When you have a franchise that's hitting its 50th anniversary, you need to spice it up. The James Bond films have done that numerous times but for the long-awaited 23rd movie, it achieved a feat most thought impossible: Nostalgia for the past combined with a bold look for the future. The idea of Daniel Craig's Bond shaken after a near-death experience and forced to rebuild himself was wonderfully done but what got you was that for the first time, a Craig movie felt like a real classic Bond film. Javier Bardem was brilliant as the twisted villain with a complex plot, the introduction of the new Q was fun with nods to how ridiculous the gadgets could get in the past and the part where Bond breaks out the old Aston Martin brought cheers in my theater. With a brutal finale that brought things full circle in so many ways, Skyfall was not only the best Bond movie in years but made fans, old and new, more than eager to see 007 return and why he is still the greatest cinema spy hero of all time. And like the wines he often favors, he just gets better with age while appreciating its tone.
4. Wreck-It Ralph
It's a line repeated at various places: In 2012, Pixar made a Disney movie and Disney made a Pixar movie. While Brave was a disapointment, Ralph was a true animated gem thanks to its amazing ability to provide nostalgia for video game fans. The "bad guy" of a 1980's arcade game trying to prove his worth by invading other games? How has this concept never been touched on before? The in-jokes for game fans of the '80's were lovely, from cameos of past characters to commentary on how games have become more violent and complex over the years. The animation is glorious from the dark words of a first-person shooter to a bright racing game ruled by an Ed Gwynne like king. But you feel for the main character, a goofball trying to break free of his appearance which can speak to so many video game fans. Throw in a great cast of Sarah Silverman, Jack McBrayer and Jane Lynch and you have one of the best original animated films in some time, one that used its medium to the fullest and reminded gamers of all ages how a blast from the past can be a joy for the present.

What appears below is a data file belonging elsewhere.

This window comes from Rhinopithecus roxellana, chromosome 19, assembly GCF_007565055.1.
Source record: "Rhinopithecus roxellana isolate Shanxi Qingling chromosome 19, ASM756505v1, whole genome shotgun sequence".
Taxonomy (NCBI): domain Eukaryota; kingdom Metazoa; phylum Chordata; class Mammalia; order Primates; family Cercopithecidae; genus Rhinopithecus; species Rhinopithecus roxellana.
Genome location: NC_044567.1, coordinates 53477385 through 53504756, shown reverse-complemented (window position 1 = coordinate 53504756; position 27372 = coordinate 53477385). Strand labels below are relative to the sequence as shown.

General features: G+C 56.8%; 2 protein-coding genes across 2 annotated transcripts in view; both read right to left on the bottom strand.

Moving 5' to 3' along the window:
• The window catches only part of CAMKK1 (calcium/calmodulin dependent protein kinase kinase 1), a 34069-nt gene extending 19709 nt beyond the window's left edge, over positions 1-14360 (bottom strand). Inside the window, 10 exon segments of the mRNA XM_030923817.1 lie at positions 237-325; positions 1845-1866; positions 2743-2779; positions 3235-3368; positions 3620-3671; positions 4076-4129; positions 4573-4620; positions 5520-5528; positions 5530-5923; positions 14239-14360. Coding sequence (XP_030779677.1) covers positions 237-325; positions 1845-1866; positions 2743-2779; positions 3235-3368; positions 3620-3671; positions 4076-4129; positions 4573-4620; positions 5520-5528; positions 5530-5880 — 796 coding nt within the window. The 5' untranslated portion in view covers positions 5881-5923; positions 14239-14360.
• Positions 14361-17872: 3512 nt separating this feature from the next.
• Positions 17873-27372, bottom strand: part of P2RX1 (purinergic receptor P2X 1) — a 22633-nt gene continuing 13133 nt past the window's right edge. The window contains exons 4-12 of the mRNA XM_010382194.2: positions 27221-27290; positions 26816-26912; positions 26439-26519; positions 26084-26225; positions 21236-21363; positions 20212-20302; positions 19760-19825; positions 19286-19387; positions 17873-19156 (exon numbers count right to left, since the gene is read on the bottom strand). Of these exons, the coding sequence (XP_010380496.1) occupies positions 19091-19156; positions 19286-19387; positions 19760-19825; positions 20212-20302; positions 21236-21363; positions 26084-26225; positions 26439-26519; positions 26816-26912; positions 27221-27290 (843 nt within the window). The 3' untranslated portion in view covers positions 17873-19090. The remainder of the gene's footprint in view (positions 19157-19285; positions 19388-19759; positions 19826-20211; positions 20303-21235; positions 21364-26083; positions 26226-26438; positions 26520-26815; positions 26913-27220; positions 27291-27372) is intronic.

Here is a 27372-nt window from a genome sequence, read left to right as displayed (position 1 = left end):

A little-known story of an event most filmgoers today weren't alive for. A thrilling spy drama. A satire of Hollywood influencing world events. It's not three different movies but rather one that combines all three and somehow it works. With Argo, Ben Affleck escapes years of poor projects and emerges as one of the best filmmakers of his time. The acting is great, led by Affleck with fantastic turns by Alan Arkin, Bryan Crantson and others and his screenplay mixes a story so fantastic, it has to be true (using a fake sci-fi film to free Americans from Iran?). But Affleck's direction is amazing, going from the hustle-and-bustle of the CIA to the more open and lavish Hollywood to sequences in Iran that make you sweat in your seat watching. It's an absolute gem in so many ways, proving the worth of Affleck at long last and how Hollywood can deliever a truly unique picture to match anything the indies could muster.